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24 Hours in Rabat, Morocco

Having just returned from my fabulous 10-day Morocco adventure, I’m super excited to share my travel experiences with you! This was my first trip to an Arab and Islamic country and my first trip to Africa! I’ve now been to six continents, which is incredible and I feel so grateful to have had the opportunity to travel. The first city in my Moroccan trip was Rabat. We decided against flying into Casablanca, because despite having a romantic movie named after it, there really isn’t much to do there, and we wanted the full blown cultural experience! I landed late in the evening (side eye to Air France for the delays) and went straight to my riad in the Rabat medina.
Pro tip: My taxi rides to/from the airport to the Medina were 200 DH (dirham, the Moroccan currency). I think I got scammed though, so try to barter them down. If you need to get a taxi, get a blue one and have them run the meter. Most rides shouldn’t be more than 30 DH. Right now, it’s 10 DH to 1 USD.
The highlight of every Moroccan city that I stayed in was staying in a riad. Riads are the traditional Moroccan home that have slowly expanded into housing foreigners. Even if you never step outside them for your whole trip, you’d still have a wonderfully authentic Moroccan experience from the rooms, hosts and food!
rabat medina riads what to see
From the outside, riads don’t look like much and are notoriously difficult to find. While in Rabat, I stayed at Riad Dar Lina-Chez Hanane and booked through Airbnb (click here for $40 off your first booking!). After navigating my way through the winding, illogical medina—more on that later—I found the unmarked, unassuming gate that led to the front door of the riad. Please enjoy my musician friend Joe standing next to the gate for scale. PS follow him on Instagram to see some music videos from our trip!
rabat medina riads what to see
Despite looking sketchy af, the unpaved street and dark hallway opened up into a bright white courtyard with pops of teal and coral. As is the traditional riad style, the bedrooms, living area, and kitchen are boxed around a central open air courtyard. The courtyards usually have plants, intricate mosaic tiling and a water fountain or pool. They’re a wonderful, relaxing oasis from the crazy hustle and bustle of the medina streets.

Morning in Rabat

In the morning, we were woken up at sunrise to the Muslim call to prayer. Five times throughout the day someone climbs the towers of the neighborhood mosques to announce the prayer times. The prayer call echos across loud speakers in a cacophony of non harmonious chants. It’s eerily beautiful and caused me to pause each time I heard it throughout my trip.
We had our first of many amazing Moroccan breakfasts in the riad. The breakfasts are pretty standard across the country and consist of at least three types of bread, orange marmalade, hard boiled eggs, fresh squeezed orange juice, coffee and mint tea. This riad charged for breakfast, but many included it complimentary.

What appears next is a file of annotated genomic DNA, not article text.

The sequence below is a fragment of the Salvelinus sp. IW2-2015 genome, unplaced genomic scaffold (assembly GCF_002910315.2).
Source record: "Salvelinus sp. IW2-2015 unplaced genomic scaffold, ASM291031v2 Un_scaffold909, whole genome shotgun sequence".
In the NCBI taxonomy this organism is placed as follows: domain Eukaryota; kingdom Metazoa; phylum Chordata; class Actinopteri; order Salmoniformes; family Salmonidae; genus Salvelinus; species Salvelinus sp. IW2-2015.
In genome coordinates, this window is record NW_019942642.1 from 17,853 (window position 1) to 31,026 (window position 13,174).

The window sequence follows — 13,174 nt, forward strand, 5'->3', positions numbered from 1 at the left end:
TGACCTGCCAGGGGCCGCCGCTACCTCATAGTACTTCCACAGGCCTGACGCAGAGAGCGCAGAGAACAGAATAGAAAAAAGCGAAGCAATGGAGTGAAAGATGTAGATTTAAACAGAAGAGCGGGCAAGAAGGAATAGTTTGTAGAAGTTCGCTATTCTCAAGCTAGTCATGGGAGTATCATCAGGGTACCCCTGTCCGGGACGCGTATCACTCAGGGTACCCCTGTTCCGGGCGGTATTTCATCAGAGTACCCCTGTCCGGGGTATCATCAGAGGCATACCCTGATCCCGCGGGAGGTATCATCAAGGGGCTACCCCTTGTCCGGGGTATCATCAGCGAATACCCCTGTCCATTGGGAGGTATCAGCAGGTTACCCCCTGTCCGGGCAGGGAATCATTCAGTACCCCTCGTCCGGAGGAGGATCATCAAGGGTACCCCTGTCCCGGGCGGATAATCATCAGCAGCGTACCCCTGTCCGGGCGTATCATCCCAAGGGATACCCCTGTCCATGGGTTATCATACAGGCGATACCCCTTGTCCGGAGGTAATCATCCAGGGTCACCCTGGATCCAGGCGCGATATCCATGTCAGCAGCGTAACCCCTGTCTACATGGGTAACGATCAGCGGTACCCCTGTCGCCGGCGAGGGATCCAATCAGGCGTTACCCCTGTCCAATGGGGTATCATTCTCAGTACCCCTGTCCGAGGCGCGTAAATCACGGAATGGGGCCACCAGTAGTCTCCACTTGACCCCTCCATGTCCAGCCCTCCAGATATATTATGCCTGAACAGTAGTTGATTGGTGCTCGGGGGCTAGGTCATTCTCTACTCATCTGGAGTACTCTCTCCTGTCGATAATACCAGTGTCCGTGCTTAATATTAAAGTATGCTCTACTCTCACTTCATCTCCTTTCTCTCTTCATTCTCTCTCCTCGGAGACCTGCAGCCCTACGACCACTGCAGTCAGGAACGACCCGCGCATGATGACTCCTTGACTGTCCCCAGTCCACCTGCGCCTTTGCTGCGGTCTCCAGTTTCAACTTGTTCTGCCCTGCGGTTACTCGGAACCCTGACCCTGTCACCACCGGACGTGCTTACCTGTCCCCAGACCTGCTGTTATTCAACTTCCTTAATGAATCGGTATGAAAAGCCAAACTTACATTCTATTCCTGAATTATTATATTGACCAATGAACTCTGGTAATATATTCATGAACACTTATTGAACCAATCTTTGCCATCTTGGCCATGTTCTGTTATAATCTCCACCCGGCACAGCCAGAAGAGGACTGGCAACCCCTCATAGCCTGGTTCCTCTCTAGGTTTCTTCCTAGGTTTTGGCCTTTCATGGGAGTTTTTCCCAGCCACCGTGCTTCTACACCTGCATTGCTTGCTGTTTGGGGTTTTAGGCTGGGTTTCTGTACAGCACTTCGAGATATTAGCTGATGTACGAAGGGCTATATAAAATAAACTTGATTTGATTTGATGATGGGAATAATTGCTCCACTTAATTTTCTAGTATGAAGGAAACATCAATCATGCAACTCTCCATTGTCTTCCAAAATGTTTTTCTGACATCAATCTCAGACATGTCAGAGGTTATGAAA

rabat medina riads what to see
Next, we navigated our way out of the medina, walking along the shoreline to visit the Hassan Tower. We climbed the stone columns, saw the Mohamed V Mausoleum and took pictures with the guards. We then meandered our way back to the Kasbah of the Udayas, where we drank our first real mint tea and sampled Moroccan pastries! We climbed a staircase to enter the nearby neighborhood which was cleaner and more chill than the medina and had walls painted an incredible cerulean blue. It’s no Chefchaouen (the legendary Blue City) but beautiful nonetheless. We climbed till we got views of the beach and watched the surfers from afar.
rabat medina riads what to see
rabat medina riads what to see rabat medina riads what to see 24 HOUR RABAT TRAVEL GUIDE SPRINGTIME MARCH

Afternoon in Rabat

My biggest culture shock traveling to Morocco was spending time in the medinas, which are the old, medieval streets filled with souks (North African markets). We spent many hours each day wandering through the stalls, looking at the wares and literally getting lost in the explosions of color, sound, smells, texture and energy. The souks consist of tiny little shops, sometimes as small as just a counter that sell fresh produce, meat, clothing, toiletries, cleaning supplies, bread, gyros, olives, touristy trinkets, rugs, fabric, lamps, ceramics and more! Stepping into a Moroccan medina is like taking a time capsule into the Middle Ages where you’re lost in winding streets fighting for road space with people, carts, donkeys and now mopeds. Canvas tarps, laundry, intricate lamps, and construction scaffolding crisscross overhead as we weaved our way through the stalls. The alleys are ridiculously narrow, and I could easily imagine Aladdin leaping across the rooftops escaping the Palace guards.
Pro tip: Download Google Maps ahead of time for the area and put pins in all the places you want to go, especially your riad so you can navigate a bit easier. It’s nearly impossible to find anything or get out otherwise. For more traveling tips, click here. 
I’m pretty obsessed with all the bread we ate in Morocco. In addition to breakfast, you get bread with every meal in a restaurant and can find rolls of it being carted around and baked on every street corner. After many taste tests (for science, of course) my favorites include beghrir and msemen.